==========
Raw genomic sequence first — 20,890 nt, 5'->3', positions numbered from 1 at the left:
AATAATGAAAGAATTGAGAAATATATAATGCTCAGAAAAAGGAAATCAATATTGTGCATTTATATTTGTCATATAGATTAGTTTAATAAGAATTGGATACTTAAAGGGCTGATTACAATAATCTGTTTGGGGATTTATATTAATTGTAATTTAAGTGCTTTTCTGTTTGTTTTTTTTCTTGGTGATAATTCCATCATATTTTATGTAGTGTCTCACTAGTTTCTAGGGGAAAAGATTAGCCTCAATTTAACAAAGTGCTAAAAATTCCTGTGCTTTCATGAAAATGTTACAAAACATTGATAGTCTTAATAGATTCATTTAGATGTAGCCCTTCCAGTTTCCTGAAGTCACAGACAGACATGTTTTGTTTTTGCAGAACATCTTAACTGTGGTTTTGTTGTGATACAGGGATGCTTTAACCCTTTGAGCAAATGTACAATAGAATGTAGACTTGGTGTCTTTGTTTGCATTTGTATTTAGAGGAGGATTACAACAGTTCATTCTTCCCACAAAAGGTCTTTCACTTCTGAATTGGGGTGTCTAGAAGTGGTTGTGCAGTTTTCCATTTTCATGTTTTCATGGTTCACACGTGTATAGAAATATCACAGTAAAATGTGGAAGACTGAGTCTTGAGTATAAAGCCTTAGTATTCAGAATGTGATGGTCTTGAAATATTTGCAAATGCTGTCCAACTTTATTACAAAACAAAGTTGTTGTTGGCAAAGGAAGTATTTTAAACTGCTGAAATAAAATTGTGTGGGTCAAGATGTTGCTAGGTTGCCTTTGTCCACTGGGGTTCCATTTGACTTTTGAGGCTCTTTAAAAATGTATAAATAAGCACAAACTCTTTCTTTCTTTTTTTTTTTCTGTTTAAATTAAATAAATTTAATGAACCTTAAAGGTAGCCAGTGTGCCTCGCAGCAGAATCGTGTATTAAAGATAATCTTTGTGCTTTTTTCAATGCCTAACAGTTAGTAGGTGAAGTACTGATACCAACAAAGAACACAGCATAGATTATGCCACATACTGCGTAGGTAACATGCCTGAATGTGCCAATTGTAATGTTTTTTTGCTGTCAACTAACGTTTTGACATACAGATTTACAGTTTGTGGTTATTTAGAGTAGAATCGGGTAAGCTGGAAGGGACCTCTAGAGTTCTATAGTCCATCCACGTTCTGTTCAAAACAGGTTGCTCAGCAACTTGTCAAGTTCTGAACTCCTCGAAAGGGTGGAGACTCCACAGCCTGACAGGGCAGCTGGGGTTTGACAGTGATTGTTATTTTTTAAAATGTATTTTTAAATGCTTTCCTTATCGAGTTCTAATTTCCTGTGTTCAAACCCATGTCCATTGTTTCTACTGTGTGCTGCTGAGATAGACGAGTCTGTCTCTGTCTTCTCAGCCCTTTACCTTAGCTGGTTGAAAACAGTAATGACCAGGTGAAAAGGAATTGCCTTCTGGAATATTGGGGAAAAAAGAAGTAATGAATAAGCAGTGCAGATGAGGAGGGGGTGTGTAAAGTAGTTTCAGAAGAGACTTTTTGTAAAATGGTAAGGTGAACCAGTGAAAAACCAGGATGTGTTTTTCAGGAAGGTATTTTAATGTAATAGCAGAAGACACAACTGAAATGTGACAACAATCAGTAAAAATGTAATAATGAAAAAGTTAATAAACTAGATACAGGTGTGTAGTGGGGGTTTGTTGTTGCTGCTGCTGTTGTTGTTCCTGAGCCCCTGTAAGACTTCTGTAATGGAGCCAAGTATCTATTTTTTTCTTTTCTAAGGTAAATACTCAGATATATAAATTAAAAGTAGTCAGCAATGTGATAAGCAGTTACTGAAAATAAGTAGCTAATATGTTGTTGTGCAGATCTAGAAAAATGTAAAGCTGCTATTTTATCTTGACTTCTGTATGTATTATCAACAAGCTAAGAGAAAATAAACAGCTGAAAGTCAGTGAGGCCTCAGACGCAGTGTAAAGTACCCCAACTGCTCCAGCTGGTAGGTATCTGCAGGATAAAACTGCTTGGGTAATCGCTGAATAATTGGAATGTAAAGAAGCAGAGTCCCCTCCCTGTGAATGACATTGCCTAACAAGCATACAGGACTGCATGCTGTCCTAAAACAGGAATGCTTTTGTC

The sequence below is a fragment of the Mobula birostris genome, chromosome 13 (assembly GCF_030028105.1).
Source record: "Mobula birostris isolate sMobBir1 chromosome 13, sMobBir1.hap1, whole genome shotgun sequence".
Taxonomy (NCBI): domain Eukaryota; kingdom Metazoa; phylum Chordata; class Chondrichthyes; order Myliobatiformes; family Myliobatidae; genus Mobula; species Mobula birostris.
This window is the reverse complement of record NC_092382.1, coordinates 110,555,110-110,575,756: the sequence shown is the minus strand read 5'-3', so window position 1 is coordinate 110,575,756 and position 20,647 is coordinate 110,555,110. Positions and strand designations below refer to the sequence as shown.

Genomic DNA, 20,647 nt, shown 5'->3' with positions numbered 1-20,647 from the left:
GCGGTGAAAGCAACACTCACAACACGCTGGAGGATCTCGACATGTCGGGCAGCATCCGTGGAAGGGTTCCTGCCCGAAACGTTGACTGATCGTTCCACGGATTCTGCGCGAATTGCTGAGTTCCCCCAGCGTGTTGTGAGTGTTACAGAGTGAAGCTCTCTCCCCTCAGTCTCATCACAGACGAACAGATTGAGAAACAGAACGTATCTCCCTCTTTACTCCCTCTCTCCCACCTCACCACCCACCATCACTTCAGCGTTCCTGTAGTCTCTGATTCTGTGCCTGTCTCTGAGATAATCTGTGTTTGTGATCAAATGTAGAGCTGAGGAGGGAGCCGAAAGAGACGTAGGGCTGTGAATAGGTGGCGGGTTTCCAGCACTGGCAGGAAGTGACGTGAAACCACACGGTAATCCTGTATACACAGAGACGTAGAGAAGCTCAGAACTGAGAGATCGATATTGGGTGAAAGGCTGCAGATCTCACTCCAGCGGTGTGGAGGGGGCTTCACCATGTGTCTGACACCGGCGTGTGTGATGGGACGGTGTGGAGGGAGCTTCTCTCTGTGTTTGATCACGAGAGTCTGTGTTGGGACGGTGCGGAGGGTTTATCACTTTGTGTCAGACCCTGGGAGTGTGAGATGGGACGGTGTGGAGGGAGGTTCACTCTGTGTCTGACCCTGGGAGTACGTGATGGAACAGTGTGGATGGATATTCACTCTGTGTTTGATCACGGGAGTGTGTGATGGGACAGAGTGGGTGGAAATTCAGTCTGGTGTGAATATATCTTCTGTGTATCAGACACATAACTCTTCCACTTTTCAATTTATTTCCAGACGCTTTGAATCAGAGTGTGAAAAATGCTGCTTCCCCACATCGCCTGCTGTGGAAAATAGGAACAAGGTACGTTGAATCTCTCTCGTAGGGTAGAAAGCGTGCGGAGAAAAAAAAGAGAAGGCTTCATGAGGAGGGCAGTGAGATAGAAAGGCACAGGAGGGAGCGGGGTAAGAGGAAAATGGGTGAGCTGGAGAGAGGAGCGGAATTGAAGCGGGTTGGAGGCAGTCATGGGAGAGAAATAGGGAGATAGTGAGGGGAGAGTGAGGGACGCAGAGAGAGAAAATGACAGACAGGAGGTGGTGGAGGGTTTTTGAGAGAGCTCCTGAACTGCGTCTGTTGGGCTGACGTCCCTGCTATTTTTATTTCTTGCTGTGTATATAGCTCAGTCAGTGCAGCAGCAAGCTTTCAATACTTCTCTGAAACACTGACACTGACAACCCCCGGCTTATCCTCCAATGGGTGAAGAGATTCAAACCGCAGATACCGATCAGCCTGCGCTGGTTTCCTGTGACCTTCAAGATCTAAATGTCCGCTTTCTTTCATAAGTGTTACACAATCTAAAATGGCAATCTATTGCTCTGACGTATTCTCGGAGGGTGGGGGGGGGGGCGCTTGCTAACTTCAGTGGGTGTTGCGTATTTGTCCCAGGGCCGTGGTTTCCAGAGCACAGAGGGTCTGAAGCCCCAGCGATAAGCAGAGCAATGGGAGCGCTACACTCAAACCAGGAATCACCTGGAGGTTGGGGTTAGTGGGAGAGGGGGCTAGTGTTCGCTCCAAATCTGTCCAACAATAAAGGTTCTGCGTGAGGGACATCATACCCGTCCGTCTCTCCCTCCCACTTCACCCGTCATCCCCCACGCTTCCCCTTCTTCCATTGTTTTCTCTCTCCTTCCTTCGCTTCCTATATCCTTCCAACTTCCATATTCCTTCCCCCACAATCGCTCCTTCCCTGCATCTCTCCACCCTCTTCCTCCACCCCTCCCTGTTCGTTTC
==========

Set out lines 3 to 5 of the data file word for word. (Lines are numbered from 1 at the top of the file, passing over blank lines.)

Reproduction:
The sequence below is a fragment of the Mobula birostris genome, chromosome 13 (assembly GCF_030028105.1).
Source record: "Mobula birostris isolate sMobBir1 chromosome 13, sMobBir1.hap1, whole genome shotgun sequence".
Taxonomy (NCBI): domain Eukaryota; kingdom Metazoa; phylum Chordata; class Chondrichthyes; order Myliobatiformes; family Myliobatidae; genus Mobula; species Mobula birostris.